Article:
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AROUND THE DIAL

An Anthem in the Wings : Singer wants every U.S. radio station to help her national network for rape, abuse and incest victims.

May 15, 1997|STEVE HOCHMAN | SPECIAL TO THE TIMES

If you're flipping around the radio dial at midday Friday and keep getting the same song, don't panic; there's nothing wrong with your radio. It will mean only that Tori Amos has accomplished something remarkable.

The singer-songwriter is asking every radio station in the country--all 10,000 of them--to play her confessional ballad "Silent All These Years" at noon local time Friday along with a public service announcement she has taped as part of a campaign for the Rape, Abuse and Incest National Network. The organization, which Amos founded, provides 24-hour hotline services for counseling, referrals and information about sexual assault and abuse.

"Silent," originally released in 1990, has had a tremendous new life this year, serving as the theme for Amos' "Unlock the Silence" benefit concert for her network in January at New York's Paramount Theater. The concert was televised on the Lifetime cable channel, which stimulated a flood of requests at rock and adult alternative radio stations nationwide.

Amos says she is uncertain if anything like this has been tried before.

"I'm sure some time there was a Michael Jackson song that played all over simultaneously, but no one knew about it," she says.

The effort recalls two attempts to get global simultaneous airplay for John Lennon's "Give Peace a Chance." The first was with the original version to mark what would have been the late icon's 50th birthday on Oct. 9, 1990. Then in January 1991, a campaign was held with a new all-star version, featuring updated lyrics by son Sean Lennon, as a call against hostilities in the Persian Gulf.

Of course, getting most stations to do anything like this is out of the question. Few country, urban and mainstream pop stations--let alone talk, news, sports, religious and other non-music outlets--are expected to join in. Kevin McCabe, charts director of the trade weekly Radio & Records, says that anything in the 1,000 range should be seen as a notable accomplishment. Even that would involve a lot of stations that have never played Amos before.

"This has been set up in a way so that stations that wouldn't normally play the song can get away with it," he says. "The timing is right for this particular song and this particular message."

Amos hopes the message will override format considerations.

"There are so many causes out there, and they're all valid," she says. "But a lot of stations feel this is a cause that their listeners are affected by and want to be a part of it."

Executives at Atlantic Records, Amos' label, said their count of committed stations was approaching 800 at press time. That includes six L.A. stations: female-targeted pop and rock outlet KYSR-FM (Star 98.7), alternative rock leader KROQ-FM (106.7), rock upstart KMAX-FM (Y107.1), album-rock KLOS-FM (95.5), public station KCRW-FM and, perhaps most significant, talk station KABC-AM (790), on which Amos has been a guest with host Michael Jackson to discuss her network. Three others, Top 40 KIIS-FM (102.7) and soft-poppers KOST-FM (103.5) and KBIG-FM (104.3), were still deciding.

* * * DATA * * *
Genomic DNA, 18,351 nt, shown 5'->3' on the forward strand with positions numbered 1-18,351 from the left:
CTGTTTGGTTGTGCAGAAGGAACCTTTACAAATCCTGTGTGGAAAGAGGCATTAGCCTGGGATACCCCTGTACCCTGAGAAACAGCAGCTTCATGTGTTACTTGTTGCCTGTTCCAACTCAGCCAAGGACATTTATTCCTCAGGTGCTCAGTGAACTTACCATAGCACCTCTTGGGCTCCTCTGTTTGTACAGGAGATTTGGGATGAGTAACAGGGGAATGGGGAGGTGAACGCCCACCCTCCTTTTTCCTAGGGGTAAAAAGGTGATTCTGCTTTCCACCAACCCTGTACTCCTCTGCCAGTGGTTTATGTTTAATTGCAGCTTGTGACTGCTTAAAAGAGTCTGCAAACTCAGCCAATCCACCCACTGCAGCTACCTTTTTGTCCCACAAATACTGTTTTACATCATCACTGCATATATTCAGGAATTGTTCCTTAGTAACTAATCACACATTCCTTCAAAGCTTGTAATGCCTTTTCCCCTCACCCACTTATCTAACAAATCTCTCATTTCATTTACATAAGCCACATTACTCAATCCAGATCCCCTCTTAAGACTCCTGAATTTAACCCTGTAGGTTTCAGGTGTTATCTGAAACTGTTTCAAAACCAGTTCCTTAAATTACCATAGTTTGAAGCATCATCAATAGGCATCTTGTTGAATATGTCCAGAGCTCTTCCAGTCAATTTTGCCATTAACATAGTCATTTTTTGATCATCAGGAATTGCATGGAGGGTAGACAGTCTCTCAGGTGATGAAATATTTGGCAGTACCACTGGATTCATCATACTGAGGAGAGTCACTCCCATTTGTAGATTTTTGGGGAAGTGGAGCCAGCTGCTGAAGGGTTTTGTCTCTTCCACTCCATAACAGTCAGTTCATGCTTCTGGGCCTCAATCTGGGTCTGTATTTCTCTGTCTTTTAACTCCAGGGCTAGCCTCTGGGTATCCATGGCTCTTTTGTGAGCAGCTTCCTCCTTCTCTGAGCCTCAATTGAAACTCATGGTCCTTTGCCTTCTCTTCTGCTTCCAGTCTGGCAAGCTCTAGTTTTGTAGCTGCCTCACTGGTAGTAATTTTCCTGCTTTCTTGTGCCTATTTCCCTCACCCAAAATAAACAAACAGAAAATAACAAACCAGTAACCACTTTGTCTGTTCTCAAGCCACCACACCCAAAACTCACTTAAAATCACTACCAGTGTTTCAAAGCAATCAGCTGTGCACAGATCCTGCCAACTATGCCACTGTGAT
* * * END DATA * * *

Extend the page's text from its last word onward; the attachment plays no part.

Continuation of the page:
"When Atlantic told us what they were planning, we were excited not only to expose a song of Tori's that we think was very far ahead of its time but also to tie into a cause we felt would touch a lot of our listeners," says Chris Ebbott, music director of KYSR, where Amos has been a staple. "I would expect that most of the stations across the country similar to us will be a part of this, and I hope it transcends the playlist restrictions at other stations."

But Tracy Austin, music director of KIIS, which has never played an Amos song, says it's a tough choice. "The issue is very important to everyone here, and a lot of our audience is female," she says. "But it probably would be difficult to fit into our programming."

Weekly World Tunes: Which was the first radio station in the United States to play the Spice Girls' pop phenomenon "Wannabe"? OK, to many, airing such pop fluff is nothing to be proud of, but in the competitive radio world, that sort of thing is fought over all the time.

Three stations in the United States can claim bragging rights on this one, having been as much as six months ahead of the competition. The trio--one in Chicago and two in Hawaii--are the only stateside outlets carrying "The World Chart," a weekly syndicated program that explores the music that is topping the pop charts around the globe.

"We first aired the Spice Girls when 'Wannabe' was an international hit late last summer," says Darryl Morden, who produces the show for the L.A.-based syndicator Radio Express and who also writes about pop music for the Hollywood Reporter.

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